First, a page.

• Discussed and appreciated copyright issues

This study related to the student skills gap — identified in the 2007 Horizon Report — “between understanding how to use tools for media creation and how to create meaningful content. Although new tools make it increasingly easy to produce multimedia works, students lack essential skills in composition, storytelling, and design.”

Complexities of student-created video:

  • Creativity vs appropriateness (tensions with popular culture: adult teachers and teenage learners have different views on appropriateness)
  • Levels of scaffolding? Modeling? Too much and the learners simply repeat what is given back to them
  • Distributed expertise: change in traditional teacher role
  • Copyright and IP issues: need to appropriately cite and sourced material

A lesson learned was that students lacked many of the basic skills needed for the project:

  • Computer skills
  • Reference skills
  • Downloading skills
  • Flip video skills
  • Video editing skills

Future directions for the project:

  • Provide learners with a tech pack: camera, tripod, USB drive, headphones — one convenient toolkit
  • Pilot with entire class

Authors: Hiller Spires, Friday Institute for Educational Innovation, NCSU, USA; Gwynn Morris, Friday Institute for Educational Innovation, NCSU, USA

Playing to Learn: Guidelines for Designing Educational Games (ED-MEDIA 2008)

ED-MEDIA 2008 paper: Playing to Learn: Guidelines for Designing Educational Games.

Abstract: Using computer games and games in general for educational purposes offers a variety of knowledge presentations and creates opportunities to apply the knowledge within a virtual world, thus supporting and facilitating learning processes. An innovative educational paradigm such as game-based learning, and guidelines for educational game design are discussed in the first part of the paper. The second part of the paper provides an example of a multi-user collaborative learning platform, “The Training Room”, and outlines the game concept employed.

  • Author has built on the Garris model of game building.
  • Many COTS are not historically factual or follow scientific laws (because they don’t want to employ those content experts).
  • For a game to be immersive, it must be fun and/or challenging. Otherwise it’s just homework!
  • 40% of students at Graz University in Austria do not like computers, the internet and games.
  • He demo’d The Training Room, a flash-based scenario-based game where the story is created by the moderator. Each team needs some information from another team, but there is much distrust between them because of ulterior motives and cultural differences. It’s a negotiation game between the Vulcans, the Shadows, the Narns, etc. with consensus needing to be reached on five goals. The designers used characters from existing fiction, e.g. Star Trek. The players need to find out info about their team from the web, e.g. Vulcan on Wikipedia.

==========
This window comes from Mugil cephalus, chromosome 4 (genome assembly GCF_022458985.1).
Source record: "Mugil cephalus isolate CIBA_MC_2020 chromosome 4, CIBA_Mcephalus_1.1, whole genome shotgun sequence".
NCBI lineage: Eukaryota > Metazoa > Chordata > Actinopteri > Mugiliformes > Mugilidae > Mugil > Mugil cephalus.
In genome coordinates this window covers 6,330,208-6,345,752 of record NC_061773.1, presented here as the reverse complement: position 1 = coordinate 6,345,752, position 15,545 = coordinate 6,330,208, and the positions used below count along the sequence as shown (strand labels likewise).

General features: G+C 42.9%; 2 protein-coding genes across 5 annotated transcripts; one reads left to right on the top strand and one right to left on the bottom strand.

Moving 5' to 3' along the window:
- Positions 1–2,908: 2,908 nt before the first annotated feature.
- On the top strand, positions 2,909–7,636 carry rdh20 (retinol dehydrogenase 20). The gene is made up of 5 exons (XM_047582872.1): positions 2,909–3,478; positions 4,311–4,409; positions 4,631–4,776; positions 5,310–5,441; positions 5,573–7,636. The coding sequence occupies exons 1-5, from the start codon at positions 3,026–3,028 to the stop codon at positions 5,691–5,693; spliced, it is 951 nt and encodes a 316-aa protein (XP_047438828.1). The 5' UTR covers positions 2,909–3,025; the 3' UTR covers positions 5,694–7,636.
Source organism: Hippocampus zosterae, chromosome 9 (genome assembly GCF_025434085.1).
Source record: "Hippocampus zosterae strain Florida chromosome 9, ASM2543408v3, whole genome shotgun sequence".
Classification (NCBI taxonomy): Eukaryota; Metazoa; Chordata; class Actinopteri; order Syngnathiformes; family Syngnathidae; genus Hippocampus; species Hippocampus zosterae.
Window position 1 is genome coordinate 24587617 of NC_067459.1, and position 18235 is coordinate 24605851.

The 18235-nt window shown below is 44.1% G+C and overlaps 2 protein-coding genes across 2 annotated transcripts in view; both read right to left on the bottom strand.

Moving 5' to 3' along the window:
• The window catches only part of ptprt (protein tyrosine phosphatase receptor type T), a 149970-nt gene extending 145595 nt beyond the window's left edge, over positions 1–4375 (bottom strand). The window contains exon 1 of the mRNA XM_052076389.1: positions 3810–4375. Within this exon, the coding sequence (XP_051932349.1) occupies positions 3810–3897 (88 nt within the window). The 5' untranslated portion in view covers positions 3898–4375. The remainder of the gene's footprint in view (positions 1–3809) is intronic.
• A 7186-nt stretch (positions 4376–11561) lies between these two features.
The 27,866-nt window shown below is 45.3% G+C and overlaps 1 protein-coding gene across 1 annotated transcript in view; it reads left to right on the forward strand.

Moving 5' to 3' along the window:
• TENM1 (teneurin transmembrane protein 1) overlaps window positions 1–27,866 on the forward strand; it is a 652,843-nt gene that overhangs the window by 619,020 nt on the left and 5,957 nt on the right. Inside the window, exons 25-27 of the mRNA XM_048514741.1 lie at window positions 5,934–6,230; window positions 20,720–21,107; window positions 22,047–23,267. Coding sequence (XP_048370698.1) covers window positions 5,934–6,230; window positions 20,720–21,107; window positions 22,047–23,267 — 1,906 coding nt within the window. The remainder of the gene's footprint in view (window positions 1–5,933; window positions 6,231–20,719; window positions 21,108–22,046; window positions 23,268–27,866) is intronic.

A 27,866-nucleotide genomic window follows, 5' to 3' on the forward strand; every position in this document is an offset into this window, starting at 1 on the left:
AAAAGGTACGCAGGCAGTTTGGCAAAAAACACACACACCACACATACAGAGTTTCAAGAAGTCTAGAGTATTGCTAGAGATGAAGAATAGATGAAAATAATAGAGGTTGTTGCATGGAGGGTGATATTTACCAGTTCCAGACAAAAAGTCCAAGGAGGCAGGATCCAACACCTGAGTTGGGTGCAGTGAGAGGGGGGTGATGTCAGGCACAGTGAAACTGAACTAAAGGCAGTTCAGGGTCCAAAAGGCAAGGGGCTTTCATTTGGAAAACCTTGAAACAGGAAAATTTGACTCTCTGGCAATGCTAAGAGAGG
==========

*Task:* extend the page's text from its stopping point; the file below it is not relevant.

Authors: Paul Pivec (website) ; Maja Pivec

Social Constructivism in Games Based Learning in The South African Context (ED-MEDIA 2008)

ED-MEDIA 2008 paper: Social Constructivism in Games Based Learning in The South African Context.

Abstract: This research investigates the use of computer video games in teaching and learning of learners from disadvantaged communities and is guided by the design experiment/development research paradigm, which calls for a pragmatic epistemology that regards learning theory as being collaboratively shaped by researchers and practitioners with the overall goal of solving real problems. Participating schools are Buhlebemfundo Secondary, Qhakaza High and University of Zululand. Vygotsky’s social constructivism which views learning as a social construct mediated by language grounds the study. Firstly, the study examines the effectiveness of an adventure game Zadarh to overcome misconceptions related to photosynthesis and respiration. Secondly, yKhozi, a 3D virtual world adventure game, is utilized to determine if games, when used as mediating artefacts in a social context, support the development of educational literacy and communication skills. Finally, the study concludes that computer games are effective learning tools if designed to inculcate social interactions and dialogue.

(Note: much of these notes are taken directly from the authors’ presentation.)

The context for the study:

  • In South Africa (SA) the high school curriculum does not prepare students to cope at tertiary level
  • The education policy has changed from one that is content-driven to a constructivist-based OBE
  • But, the use of ICTs is still limited to and associated with the previously advantaged

Learning games:

  • Computer video games could support contemporary learning activity designs and foster intellectual growth (Prensky 2001; Gee, 2003)
  • It is in provoking and harnessing emotions such as satisfaction, desire, anger, excitement and pride in achievement, within the player that games software can benefit education (BETA, 2004)
  • But implementation of these technologies could be challenging in impoverished teaching and learning situations


Image: Thato Foko presenting, with co-author Alan Amory on the left.

The aim of the research was to investigate the use of computer video games by learners from disadvantaged communities in teaching and learning, based on a social constructivist framework. Two games were used.

Iteration 1: Playing Zadarh individually:

  • Zadarh is an adventure game designed to provide learning resources that address specific misconceptions related to photosynthesis and respiration, evolution, Mendelian genetics and 2D/3D visualization
  • The study investigated the effectiveness of Zadarh to overcome these misconceptions